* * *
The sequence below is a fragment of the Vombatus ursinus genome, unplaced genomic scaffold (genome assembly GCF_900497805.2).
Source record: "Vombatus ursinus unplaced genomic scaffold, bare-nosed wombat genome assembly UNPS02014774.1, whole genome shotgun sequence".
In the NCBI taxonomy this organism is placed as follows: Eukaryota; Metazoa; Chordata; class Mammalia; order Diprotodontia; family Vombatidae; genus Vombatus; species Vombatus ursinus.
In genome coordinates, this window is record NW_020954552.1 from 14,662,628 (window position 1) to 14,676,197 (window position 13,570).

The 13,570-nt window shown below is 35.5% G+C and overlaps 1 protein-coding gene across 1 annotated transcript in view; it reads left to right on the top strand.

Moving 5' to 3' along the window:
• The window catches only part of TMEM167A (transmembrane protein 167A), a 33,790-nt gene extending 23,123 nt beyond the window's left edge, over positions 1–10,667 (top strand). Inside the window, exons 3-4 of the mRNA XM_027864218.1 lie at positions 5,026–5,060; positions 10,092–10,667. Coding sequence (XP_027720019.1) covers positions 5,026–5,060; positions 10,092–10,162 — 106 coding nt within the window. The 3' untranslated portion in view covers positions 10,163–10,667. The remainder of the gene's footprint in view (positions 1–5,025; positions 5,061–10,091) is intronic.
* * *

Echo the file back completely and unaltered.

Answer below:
The sequence below is a fragment of the Vombatus ursinus genome, unplaced genomic scaffold (genome assembly GCF_900497805.2).
Source record: "Vombatus ursinus unplaced genomic scaffold, bare-nosed wombat genome assembly UNPS02014774.1, whole genome shotgun sequence".
In the NCBI taxonomy this organism is placed as follows: Eukaryota; Metazoa; Chordata; class Mammalia; order Diprotodontia; family Vombatidae; genus Vombatus; species Vombatus ursinus.
In genome coordinates, this window is record NW_020954552.1 from 14,662,628 (window position 1) to 14,676,197 (window position 13,570).

The 13,570-nt window shown below is 35.5% G+C and overlaps 1 protein-coding gene across 1 annotated transcript in view; it reads left to right on the top strand.

Moving 5' to 3' along the window:
• The window catches only part of TMEM167A (transmembrane protein 167A), a 33,790-nt gene extending 23,123 nt beyond the window's left edge, over positions 1–10,667 (top strand). Inside the window, exons 3-4 of the mRNA XM_027864218.1 lie at positions 5,026–5,060; positions 10,092–10,667. Coding sequence (XP_027720019.1) covers positions 5,026–5,060; positions 10,092–10,162 — 106 coding nt within the window. The 3' untranslated portion in view covers positions 10,163–10,667. The remainder of the gene's footprint in view (positions 1–5,025; positions 5,061–10,091) is intronic.